April 12 2013



This is Fish Radio. I’m Stephanie Mangini. It’s time to add more value to Alaska herring. Hear more after this . . .  


Federal grants are available to help  Made in America  companies compete with imports and save US jobs. Learn more at www.nwtaac.org.


 Alaska leads the world in sustainable fisheries management. It’s even written in the state constitution. Learn more  about Alaska’s fisheries from the Alaska Seafood Marketing Institute at www.alaskaseafood.org.


For centuries herring has been served up pickled, canned, smoked, or even raw. It is a highly marketable product that is affordable and flavorful, to Europeans  it is an everyday staple. Alaska herring is most valuable for their eggs, but to Bruce Schactler and Renee Erickson there is so much more packed into the small fish.


“Canned herring is eaten all over the world. In Europe they eat it for breakfast.”


Bruce Schactler is the USDA food aid program coordinator for the Alaska Global Food Aid Program with the Alaska Seafood Marketing Institute in Kodiak. After many years of sending canned salmon to food relief groups all over the globe, As of last year  Schactler along with ASMI began to target Alaskas herring.


“ The reason we are doing this is to show everybody whether it be the end users or the NGO’s that do the programs, the department of agriculture, everybody that this is a good product, that it is going to work really well, and that everybody will like it and will eat it and that is super nutritious.”


Schactler continues to develop a food market for Alaska’s herring and will be canning  fish for the food aid program in Kodiak at the end of the month. In the city of Seattle Washington Renee Erickson serves up unique dishes in several of her restaurants.


“We do whole grilled herring, we pickle it and sometimes serve it raw. It’s really fun.”


At The Whale Wins, Erickson serves up herring butter on toast. She says customers are hesitant at first, but with it’s wow response it becomes an instant favorite.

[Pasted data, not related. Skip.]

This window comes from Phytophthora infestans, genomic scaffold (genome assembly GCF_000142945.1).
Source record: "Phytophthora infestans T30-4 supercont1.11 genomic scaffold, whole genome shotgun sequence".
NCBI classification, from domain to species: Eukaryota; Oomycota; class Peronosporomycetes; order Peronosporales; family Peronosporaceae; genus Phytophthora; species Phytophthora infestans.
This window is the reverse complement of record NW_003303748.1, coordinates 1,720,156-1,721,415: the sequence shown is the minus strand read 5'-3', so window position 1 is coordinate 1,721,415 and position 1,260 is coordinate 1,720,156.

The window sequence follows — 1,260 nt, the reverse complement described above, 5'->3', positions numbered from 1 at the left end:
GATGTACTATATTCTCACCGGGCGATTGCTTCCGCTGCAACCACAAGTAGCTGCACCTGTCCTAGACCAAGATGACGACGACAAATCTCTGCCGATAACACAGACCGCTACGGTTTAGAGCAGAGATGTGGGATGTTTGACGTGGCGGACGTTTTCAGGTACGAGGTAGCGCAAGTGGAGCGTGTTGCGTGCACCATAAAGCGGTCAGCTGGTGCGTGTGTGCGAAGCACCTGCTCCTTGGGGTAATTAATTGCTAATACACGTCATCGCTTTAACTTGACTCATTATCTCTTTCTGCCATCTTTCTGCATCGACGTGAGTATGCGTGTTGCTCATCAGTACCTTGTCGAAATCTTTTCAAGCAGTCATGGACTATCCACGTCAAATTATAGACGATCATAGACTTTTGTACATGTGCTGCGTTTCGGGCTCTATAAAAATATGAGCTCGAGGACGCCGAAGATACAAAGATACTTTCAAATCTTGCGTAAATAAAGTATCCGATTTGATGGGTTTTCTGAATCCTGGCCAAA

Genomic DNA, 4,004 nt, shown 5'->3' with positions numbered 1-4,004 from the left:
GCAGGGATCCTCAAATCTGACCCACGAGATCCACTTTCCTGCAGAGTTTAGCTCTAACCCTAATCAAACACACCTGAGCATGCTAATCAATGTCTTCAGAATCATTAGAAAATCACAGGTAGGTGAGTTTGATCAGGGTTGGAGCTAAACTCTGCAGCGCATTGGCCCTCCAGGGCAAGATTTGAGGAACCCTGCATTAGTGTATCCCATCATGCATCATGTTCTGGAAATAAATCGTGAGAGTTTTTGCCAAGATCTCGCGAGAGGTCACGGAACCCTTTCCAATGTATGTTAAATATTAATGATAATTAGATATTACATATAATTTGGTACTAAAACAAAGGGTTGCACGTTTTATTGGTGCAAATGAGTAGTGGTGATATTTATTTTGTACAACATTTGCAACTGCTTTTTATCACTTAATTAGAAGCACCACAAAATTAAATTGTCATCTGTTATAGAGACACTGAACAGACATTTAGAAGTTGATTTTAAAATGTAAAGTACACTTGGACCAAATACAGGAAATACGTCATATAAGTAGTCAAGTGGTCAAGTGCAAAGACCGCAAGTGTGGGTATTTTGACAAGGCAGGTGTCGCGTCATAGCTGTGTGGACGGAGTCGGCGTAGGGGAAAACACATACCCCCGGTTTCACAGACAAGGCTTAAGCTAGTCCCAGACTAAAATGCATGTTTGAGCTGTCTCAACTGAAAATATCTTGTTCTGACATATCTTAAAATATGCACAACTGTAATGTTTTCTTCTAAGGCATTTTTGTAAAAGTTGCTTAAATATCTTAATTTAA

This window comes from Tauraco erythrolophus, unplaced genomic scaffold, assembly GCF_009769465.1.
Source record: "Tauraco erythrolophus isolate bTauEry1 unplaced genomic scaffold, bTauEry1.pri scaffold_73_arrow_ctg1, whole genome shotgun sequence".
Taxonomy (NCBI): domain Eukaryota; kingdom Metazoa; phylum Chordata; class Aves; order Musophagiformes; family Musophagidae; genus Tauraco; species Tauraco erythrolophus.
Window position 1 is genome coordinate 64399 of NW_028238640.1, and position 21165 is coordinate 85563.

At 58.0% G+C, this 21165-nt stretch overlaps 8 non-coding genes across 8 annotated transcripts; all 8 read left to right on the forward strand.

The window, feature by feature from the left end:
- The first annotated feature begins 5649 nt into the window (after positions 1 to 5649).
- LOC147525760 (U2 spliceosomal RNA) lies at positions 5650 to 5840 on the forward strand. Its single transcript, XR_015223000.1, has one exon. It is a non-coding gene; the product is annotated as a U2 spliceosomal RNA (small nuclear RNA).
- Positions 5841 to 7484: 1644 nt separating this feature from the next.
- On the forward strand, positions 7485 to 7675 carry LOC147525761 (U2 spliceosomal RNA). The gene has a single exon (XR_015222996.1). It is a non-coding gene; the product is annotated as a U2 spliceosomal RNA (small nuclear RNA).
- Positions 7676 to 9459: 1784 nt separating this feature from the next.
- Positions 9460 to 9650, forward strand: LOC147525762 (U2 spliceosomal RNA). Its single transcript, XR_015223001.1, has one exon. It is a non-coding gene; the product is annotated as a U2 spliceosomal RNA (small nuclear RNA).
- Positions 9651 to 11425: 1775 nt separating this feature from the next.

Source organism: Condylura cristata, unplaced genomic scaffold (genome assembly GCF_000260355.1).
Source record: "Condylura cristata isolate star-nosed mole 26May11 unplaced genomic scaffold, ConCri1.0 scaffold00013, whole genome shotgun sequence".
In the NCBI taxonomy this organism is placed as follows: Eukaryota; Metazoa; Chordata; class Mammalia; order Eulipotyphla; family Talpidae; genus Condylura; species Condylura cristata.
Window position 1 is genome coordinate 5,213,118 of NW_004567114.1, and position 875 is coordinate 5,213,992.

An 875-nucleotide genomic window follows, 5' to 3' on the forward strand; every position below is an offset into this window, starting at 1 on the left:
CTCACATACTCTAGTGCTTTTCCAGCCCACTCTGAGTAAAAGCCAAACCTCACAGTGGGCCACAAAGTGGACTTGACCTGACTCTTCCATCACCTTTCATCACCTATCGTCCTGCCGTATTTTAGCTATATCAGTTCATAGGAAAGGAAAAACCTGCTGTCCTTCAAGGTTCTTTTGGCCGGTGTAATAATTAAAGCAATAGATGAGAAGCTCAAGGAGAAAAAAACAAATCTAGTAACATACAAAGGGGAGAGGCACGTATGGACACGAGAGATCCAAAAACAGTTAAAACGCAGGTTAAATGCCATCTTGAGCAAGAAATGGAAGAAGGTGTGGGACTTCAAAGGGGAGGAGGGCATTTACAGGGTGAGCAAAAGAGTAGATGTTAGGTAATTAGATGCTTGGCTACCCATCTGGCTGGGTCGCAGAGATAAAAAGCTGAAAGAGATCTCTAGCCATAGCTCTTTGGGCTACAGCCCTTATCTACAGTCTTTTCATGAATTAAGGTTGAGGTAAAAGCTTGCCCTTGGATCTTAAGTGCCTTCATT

It’s available it’s good for you, it’s delicious and has a really fresh, bright flavor. It’s not super fishy, but definitely flavorful.


Erickson uses the roe as well, but hopes to see the other products gain face appeal in the Alaska herring market.


“I hope that it becomes more common because  it is way more exciting to cook with a variety and things that are interesting and new. Especially when we have such a seafood network here it’s really exciting.”


Both agree that by getting herring products out there and letting people try it will only boost the Alaska herring fishery.


“So we could increase production in Alaska a little bit, and we could bring the value up considerably, if this works out. Using one hundred percent of it instead of just half of it. I could see more herring being produced in the state and get more money for them. Because we are expanding our markets and expanding our products that are used for those same fish.”


Find links for these stories and more at www.alaskafishradio.com    – a one stop shop for Alaska fish news.

Fish Radio is also brought to you by Ocean Beauty Seafoods, celebrating 101 years of partnership with Alaska’s coastal communities. www.oceanbeauty.com  In Kodiak, I’m Stephanie Mangini.